Ethics Opinion 1242
Topic: Conflicts; Town Attorney
Digest: A town attorney is prohibited from representing a private client before boards of a neighboring town with respect to zoning and land use matters if the town attorney has conflicting personal interests, unless the conflict is consentable and the town attorney obtains informed consent from both the town board that appointed him and the private client. In any case, Rule 1.11(f)(2) prohibits the town attorney from using his official position to improperly influence a tribunal to act in a private client’s favor.
Rules: 1.0(f) & (w); 1.7(a)(1)-(2) & (b); and 1.11(f)(2)
1. The inquirer is a town attorney who, with the consent of the town board that appointed him, has continued to maintain a private practice. In his private practice, the inquirer represents a client who has commercial real estate interests both within the town he serves and in neighboring towns. The inquirer would like to represent the private client on a zoning and land use matter in one of those neighboring towns.
2. May a town attorney represent a private client on a zoning and land use matter in another town if the private client also has commercial real estate interests within the town the town attorney serves?
3. Absent informed consent from each affected client, Rule 1.7(a) of the New York Rules of Professional Conduct (“Rules”) prohibits concurrent representations when a reasonable lawyer would conclude that either:
(1) the representation will involve the lawyer in representing differing interests; or
(2) there is a significant risk that the lawyer’s professional judgment on behalf of a client will be adversely affected by the lawyer’s own financial, business, property, or other personal interests. [Emphasis added.]
Rule 1.7(a)(1): Differing interests among clients
4. “Differing interests” are defined in Rule 1.0(f) to include “every interest that will adversely affect either the judgment or the loyalty of a lawyer to a client, whether it be a conflicting, inconsistent, diverse or other interest.”
5. Zoning and land use issues come before the town board, planning board, zoning board and perhaps other boards in the town which the inquirer serves. These boards normally fall within the definition of a “tribunal” in Rule 1.0(w), which provides that the term “Tribunal” denotes “a court,
an arbitrator in an arbitration proceeding or a legislative body, administrative agency or other body acting in an adjudicative capacity. …”
6. The zoning and land use issues that come before these boards may be of regional or countywide importance. The same or similar zoning and land use issues, implicating the same or similar development and land use policies and concerns, may come before boards of coordinate jurisdiction in neighboring towns – for example, the protection of environmentally sensitive areas, the preservation of open space and agricultural lands, waterfront development, the creation of multi-family or two-family zoning districts, or the expansion of commercial uses in business districts.
7. It would appear, at first blush, that the town attorney would be representing “differing interests” in a situation where the same or similar land use issues were at play in both the inquirer’s own town and a neighboring town, and the inquirer took a position on a land use issue on behalf of the private client in the neighboring town that contradicts the position favored by the town board that appointed him. The Comments to Rule 1.7, however, indicate that Rule 1.7 does not ordinarily require client consent to such a conflict, which is often called a “positional” or “issue” conflict. Specifically, Comment  to Rule 1.7 provides in pertinent part:  Ordinarily a lawyer may take inconsistent legal positions in different tribunals at different times on behalf of different clients. The mere fact that advocating a legal position on behalf of one client might create precedent adverse to the interests of a client represented by the lawyer in an unrelated matter does not create a conflict of interest. …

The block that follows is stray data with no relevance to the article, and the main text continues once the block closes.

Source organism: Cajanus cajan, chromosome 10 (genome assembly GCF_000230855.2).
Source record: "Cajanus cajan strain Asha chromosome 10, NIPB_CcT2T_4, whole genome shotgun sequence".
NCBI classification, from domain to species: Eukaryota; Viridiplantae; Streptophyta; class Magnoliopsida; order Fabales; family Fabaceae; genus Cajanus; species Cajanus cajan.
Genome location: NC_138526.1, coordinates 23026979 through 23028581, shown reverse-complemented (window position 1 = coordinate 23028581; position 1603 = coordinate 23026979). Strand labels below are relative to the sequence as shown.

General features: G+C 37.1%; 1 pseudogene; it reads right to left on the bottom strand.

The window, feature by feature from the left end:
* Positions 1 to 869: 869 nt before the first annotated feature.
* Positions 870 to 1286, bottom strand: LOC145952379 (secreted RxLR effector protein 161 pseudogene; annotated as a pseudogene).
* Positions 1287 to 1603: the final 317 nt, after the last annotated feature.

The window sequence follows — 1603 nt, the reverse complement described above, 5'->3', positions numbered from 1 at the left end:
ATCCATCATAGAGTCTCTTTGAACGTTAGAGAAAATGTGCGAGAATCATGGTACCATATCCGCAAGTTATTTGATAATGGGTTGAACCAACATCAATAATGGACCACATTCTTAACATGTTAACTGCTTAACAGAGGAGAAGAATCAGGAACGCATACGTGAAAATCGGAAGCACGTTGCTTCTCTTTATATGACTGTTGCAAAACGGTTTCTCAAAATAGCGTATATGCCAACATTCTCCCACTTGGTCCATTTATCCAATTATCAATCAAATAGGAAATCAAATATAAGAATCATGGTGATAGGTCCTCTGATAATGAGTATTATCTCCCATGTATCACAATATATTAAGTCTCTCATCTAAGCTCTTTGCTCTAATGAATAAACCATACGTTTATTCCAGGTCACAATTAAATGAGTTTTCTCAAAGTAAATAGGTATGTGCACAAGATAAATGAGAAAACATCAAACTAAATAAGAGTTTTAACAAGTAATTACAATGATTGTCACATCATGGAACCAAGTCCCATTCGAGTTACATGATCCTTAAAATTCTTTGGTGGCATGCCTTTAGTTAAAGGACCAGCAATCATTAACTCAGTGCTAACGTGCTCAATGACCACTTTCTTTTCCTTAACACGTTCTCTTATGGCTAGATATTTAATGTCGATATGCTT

8. Accordingly, even if the inquirer here, in representing his private client before a neighboring town’s board, were to take a position inconsistent with a position that the town board employing him would take, there would be no conflict of interest within the meaning of Rule 1.7(a)(1).
Rule 1.7(a)(2): Personal interest conflicts
9. Nevertheless, the inquirer may have a conflict under Rule 1.7(a)(2) if there is a significant risk that his personal and financial interests would adversely affect the inquirer’s professional judgment in representing the town board that employs him or the private client in the neighboring
town. As the rest of Comment  to Rule 1.7 states:  … A conflict of interest exists, however, if there is a significant risk that a lawyer’s action on behalf of one client will materially limit the lawyer’s representation of another client in a different case; for example, when a decision favoring one client will create a precedent likely to weaken seriously the position taken on behalf of the other client. … Similar concerns may be present when lawyers advocate on behalf of clients before other entities, such as regulatory authorities whose regulations or rulings may significantly implicate clients’ interests. If there is significant risk of an adverse effect on the lawyer’s professional judgment, then absent informed consent of the affected clients, the lawyer must decline the representation. [Emphasis added.]